There are scenes that, even after years of repeated viewings, still have the power to fill the viewer with unbridled joy. Take, for example, the spirited journey through Chiyoko's youth -- a sweeping montage of the girl as she speeds through films and historical eras, first on a horse, then a bicycle, then a carriage, then an automobile, speeding across eras and lands as the years go by. Those moments of searing pleasure are owed in no small part to the music, an eclectic score by noted experimental musician Susumu Hirasawa. The resolutely electronic sound is a discordant surprise when laid across visuals of ancient times, but the music is just so pleasant that the mismatch only enhances its impact.

The film marks the first collaboration between Kon and Hirasawa, one that would endure through Kon's later works Paprika and Paranoia Agent. Kon had been a fan of Hirasawa's for many years, and often worked while listening to his albums, depending on them for inspiring the images he would put to paper. So, in working together, Kon requested a somewhat backwards approach to scoring: he would give Hirasawa a rough idea of moods and story, Hirasawa would compose, and then Kon would flesh out the script and storyboards while listening, the visuals becoming inspired directly from the music. The process is quite unconventional (music composition is usually one of the last things to be completed in most films), and Kon would frequently apologize for putting Hirasawa in a position where he was responsible for so much creative heavy lifting. Regardless of the difficulties inherent to the process, the resulting marriage between visuals and music is simply spellbinding: the two are coordinated on a spiritual level, far beyond the rote musical swells and emotional cues typified in Western musical scores since the silent era.

I've heard several quibbles with the ending over the years. Some tend to obsess that the key given to Chiyoko by the painter never has a literal purpose in the story, and we never figure out what it might actually open. Similarly, the first reaction of many to Chiyoko's final words is that they speak of something that should be inferred by the viewer; a conclusion that should be reached after thinking about the woman and what motivated her all that time.

I'd say both are missing the point: Chiyoko's search for the man, her driving force through her entire career, was almost certainly futile. The key, her souvenir of him, was destined from the start to remain a mystery. She's a smart woman, and she knew that. Perhaps not from the start, but certainly the thought occurred to her at some point as she reached adulthood. In her heart of hearts, she understood what was real and what wasn't.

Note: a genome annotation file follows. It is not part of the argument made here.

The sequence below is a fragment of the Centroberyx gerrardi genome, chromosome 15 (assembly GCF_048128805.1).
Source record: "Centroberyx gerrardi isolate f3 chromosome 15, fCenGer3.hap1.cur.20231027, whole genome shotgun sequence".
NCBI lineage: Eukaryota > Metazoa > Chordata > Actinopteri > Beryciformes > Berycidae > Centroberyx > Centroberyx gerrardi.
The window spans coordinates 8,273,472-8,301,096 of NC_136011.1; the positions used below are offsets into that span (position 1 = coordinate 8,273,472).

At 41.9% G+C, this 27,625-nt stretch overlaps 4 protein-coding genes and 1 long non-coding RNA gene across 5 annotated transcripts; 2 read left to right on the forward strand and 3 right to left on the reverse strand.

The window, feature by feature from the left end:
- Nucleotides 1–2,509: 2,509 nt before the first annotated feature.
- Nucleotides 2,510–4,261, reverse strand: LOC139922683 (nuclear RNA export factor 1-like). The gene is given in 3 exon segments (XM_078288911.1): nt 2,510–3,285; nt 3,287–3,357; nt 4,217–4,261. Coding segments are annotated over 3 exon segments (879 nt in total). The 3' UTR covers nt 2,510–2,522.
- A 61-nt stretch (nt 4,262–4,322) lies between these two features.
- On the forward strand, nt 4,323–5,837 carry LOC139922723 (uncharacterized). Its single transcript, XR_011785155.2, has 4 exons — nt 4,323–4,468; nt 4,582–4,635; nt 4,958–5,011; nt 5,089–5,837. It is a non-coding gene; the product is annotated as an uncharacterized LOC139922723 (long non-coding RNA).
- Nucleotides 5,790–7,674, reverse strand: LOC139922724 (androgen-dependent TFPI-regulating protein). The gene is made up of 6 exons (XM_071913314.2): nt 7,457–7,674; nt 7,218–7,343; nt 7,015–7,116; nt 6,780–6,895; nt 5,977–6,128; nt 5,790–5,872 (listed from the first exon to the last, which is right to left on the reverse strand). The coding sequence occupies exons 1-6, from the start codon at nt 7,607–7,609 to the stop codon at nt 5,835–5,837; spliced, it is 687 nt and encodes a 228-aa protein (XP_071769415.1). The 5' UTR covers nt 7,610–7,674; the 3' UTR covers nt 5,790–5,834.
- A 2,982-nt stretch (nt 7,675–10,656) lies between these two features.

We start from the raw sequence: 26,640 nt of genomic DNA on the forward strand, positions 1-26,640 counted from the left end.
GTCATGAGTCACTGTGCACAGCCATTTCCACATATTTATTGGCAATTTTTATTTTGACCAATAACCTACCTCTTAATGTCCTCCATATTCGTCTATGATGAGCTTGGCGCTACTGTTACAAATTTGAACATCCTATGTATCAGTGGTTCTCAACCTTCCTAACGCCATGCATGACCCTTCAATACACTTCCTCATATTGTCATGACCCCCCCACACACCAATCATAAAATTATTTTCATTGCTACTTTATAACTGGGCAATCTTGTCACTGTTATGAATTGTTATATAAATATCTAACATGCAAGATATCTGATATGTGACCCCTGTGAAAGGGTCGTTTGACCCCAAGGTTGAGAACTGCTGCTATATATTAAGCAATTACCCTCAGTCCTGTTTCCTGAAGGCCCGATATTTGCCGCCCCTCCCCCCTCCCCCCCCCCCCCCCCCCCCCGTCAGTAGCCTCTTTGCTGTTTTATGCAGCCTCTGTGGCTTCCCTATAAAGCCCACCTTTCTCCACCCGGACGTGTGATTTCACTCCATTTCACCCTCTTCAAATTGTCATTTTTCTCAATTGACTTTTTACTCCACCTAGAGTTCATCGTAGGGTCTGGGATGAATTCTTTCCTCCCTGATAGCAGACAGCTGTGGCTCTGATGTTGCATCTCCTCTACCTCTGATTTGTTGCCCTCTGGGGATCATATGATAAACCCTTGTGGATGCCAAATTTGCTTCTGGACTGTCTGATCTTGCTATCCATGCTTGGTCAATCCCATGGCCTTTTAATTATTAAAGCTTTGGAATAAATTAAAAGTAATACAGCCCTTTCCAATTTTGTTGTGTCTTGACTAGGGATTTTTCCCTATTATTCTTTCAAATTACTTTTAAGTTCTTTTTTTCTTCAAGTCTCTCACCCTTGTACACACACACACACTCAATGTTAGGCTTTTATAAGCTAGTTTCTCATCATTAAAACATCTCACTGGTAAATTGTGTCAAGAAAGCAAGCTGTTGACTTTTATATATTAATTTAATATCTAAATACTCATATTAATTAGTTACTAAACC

This means that living in the world of her fictitious characters, as she clearly still does, was a willful choice. Just as an actor learns their emotional triggers, the parts of their own life that they remember and call upon internally in order to breathe life into their characters, Chiyoko found her inner strength, her motivation, in the fantastic chase towards her girlhood fantasy, her dreamy painter, her bad boy on the lam from a ruthless and ugly reality, who forever chases him until there is nothing left.

Perhaps that's one reason why Chiyoko kept acting. The fantasy worlds of her characters were always more colorful, more vibrant, and more fun than grim reality. She always got to be the heroine, and she always had the support of people that loved her, even if she didn't even know it at the time. And she always was able to keep running.

As the film's many fans recount bitterly, Millennium Actress was given a throw-away American theatrical release by Dreamworks’ Go Fish division, rumored to be part of a strategy to increase the number of Oscar nominees for the best animated picture category for the sake of its own productions. Kon himself was quite dismayed by the experience, and took particular issue with the American-produced movie poster and DVD art, refusing to sign autographs on it whenever it was presented to him. (“That's not Chiyoko,” he said.) With little marketing support, the film drifted in and out of theaters in New York and Los Angeles mostly unnoticed, and arrived on a barely-solicited DVD a few months later. The disc is now out of print, and while it's not too hard to find on the used market, the prices are starting to climb.

The disc is very nice looking, albeit subtitled-only, but few American fans realize that an English dub actually does exist! Manga Entertainment sub-licensed the property for a UK release, and since they don't release anime without a dub, they commissioned one of their own. Produced by Village Productions in the UK, it's not a particularly good dub (in fact, it's incredibly wooden and devoid of the magic of the original), but it does exist, and if you simply must have a dub, it's better than nothing.

There's no Blu-ray release yet, but HD broadcasts on WOWOW indicate that an HD master exists, so hopefully it's just a matter of time.